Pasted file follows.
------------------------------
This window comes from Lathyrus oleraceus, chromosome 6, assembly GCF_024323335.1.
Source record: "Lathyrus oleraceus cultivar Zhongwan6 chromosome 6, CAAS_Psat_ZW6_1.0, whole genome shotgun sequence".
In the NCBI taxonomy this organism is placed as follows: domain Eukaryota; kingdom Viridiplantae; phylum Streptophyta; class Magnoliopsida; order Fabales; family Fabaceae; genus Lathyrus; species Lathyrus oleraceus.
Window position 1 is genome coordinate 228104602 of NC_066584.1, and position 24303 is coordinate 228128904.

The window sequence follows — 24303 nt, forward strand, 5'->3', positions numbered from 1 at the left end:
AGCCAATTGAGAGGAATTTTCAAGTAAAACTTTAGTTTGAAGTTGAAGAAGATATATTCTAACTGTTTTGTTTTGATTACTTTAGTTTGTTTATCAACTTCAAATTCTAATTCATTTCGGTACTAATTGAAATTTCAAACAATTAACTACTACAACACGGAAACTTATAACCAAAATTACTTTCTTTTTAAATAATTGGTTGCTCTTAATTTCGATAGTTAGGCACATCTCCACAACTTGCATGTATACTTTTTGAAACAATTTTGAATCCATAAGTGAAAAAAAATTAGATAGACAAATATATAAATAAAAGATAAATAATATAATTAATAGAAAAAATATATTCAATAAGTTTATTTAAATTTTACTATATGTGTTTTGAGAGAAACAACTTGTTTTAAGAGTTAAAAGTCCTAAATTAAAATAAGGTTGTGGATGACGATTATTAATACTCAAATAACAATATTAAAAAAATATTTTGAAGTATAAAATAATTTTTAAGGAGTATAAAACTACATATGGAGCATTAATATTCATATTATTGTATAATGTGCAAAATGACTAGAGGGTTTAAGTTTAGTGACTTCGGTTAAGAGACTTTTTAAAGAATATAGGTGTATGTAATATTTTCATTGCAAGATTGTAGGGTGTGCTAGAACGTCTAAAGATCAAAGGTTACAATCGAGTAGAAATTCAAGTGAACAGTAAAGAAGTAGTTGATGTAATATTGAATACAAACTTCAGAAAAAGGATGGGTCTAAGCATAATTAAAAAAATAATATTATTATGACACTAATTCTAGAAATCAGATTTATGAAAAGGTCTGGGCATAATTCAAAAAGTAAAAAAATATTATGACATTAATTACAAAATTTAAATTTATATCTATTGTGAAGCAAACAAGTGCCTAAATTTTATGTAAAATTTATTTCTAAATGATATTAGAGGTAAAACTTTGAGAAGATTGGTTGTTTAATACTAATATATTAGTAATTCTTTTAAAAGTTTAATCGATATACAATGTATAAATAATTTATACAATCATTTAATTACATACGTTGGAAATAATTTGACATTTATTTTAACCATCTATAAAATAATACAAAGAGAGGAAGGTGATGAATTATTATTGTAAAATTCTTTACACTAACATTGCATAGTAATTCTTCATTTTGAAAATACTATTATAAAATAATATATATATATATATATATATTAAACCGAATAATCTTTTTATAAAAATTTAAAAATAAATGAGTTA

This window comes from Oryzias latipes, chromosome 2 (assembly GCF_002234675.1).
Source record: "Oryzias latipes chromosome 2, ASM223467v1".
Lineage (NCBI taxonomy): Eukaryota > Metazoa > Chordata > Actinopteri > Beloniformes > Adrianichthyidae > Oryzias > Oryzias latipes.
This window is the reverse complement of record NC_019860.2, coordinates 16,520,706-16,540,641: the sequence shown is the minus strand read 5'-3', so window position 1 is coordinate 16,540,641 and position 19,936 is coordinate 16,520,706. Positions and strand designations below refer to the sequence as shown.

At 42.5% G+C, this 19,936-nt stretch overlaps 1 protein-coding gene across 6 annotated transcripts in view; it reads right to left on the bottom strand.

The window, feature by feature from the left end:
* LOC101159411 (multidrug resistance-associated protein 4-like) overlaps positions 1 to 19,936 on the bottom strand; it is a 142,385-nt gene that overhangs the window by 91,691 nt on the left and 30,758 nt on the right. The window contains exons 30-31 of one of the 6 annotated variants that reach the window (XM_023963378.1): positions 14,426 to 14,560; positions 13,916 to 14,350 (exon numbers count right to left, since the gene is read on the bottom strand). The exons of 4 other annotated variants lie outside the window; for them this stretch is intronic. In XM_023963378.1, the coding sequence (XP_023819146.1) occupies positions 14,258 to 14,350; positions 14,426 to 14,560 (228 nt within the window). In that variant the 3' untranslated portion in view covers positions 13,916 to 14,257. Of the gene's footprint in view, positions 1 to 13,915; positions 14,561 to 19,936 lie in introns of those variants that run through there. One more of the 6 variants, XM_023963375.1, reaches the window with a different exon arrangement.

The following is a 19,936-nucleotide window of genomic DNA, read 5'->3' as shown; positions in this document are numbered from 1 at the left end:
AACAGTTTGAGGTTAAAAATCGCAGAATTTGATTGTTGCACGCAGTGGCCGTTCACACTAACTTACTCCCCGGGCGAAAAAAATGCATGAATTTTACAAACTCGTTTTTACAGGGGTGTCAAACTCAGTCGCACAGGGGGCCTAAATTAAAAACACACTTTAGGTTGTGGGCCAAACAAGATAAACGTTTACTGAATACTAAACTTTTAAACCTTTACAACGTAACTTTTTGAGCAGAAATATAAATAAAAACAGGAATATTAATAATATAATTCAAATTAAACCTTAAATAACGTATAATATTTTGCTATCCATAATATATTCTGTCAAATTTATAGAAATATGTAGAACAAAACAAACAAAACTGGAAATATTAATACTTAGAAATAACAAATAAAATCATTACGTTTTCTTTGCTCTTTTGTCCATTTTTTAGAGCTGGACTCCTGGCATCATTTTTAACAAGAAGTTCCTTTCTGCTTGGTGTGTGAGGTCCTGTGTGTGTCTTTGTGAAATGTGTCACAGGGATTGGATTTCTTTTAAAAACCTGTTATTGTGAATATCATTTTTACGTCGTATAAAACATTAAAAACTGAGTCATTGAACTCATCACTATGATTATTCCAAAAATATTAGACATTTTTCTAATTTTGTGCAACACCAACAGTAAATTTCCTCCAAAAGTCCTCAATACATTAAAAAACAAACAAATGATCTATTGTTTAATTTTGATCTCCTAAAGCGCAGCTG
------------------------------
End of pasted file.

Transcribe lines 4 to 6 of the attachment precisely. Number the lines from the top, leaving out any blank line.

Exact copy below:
Window position 1 is genome coordinate 228104602 of NC_066584.1, and position 24303 is coordinate 228128904.

The window sequence follows — 24303 nt, forward strand, 5'->3', positions numbered from 1 at the left end:
AGCCAATTGAGAGGAATTTTCAAGTAAAACTTTAGTTTGAAGTTGAAGAAGATATATTCTAACTGTTTTGTTTTGATTACTTTAGTTTGTTTATCAACTTCAAATTCTAATTCATTTCGGTACTAATTGAAATTTCAAACAATTAACTACTACAACACGGAAACTTATAACCAAAATTACTTTCTTTTTAAATAATTGGTTGCTCTTAATTTCGATAGTTAGGCACATCTCCACAACTTGCATGTATACTTTTTGAAACAATTTTGAATCCATAAGTGAAAAAAAATTAGATAGACAAATATATAAATAAAAGATAAATAATATAATTAATAGAAAAAATATATTCAATAAGTTTATTTAAATTTTACTATATGTGTTTTGAGAGAAACAACTTGTTTTAAGAGTTAAAAGTCCTAAATTAAAATAAGGTTGTGGATGACGATTATTAATACTCAAATAACAATATTAAAAAAATATTTTGAAGTATAAAATAATTTTTAAGGAGTATAAAACTACATATGGAGCATTAATATTCATATTATTGTATAATGTGCAAAATGACTAGAGGGTTTAAGTTTAGTGACTTCGGTTAAGAGACTTTTTAAAGAATATAGGTGTATGTAATATTTTCATTGCAAGATTGTAGGGTGTGCTAGAACGTCTAAAGATCAAAGGTTACAATCGAGTAGAAATTCAAGTGAACAGTAAAGAAGTAGTTGATGTAATATTGAATACAAACTTCAGAAAAAGGATGGGTCTAAGCATAATTAAAAAAATAATATTATTATGACACTAATTCTAGAAATCAGATTTATGAAAAGGTCTGGGCATAATTCAAAAAGTAAAAAAATATTATGACATTAATTACAAAATTTAAATTTATATCTATTGTGAAGCAAACAAGTGCCTAAATTTTATGTAAAATTTATTTCTAAATGATATTAGAGGTAAAACTTTGAGAAGATTGGTTGTTTAATACTAATATATTAGTAATTCTTTTAAAAGTTTAATCGATATACAATGTATAAATAATTTATACAATCATTTAATTACATACGTTGGAAATAATTTGACATTTATTTTAACCATCTATAAAATAATACAAAGAGAGGAAGGTGATGAATTATTATTGTAAAATTCTTTACACTAACATTGCATAGTAATTCTTCATTTTGAAAATACTATTATAAAATAATATATATATATATATATATATTAAACCGAATAATCTTTTTATAAAAATTTAAAAATAAATGAGTTA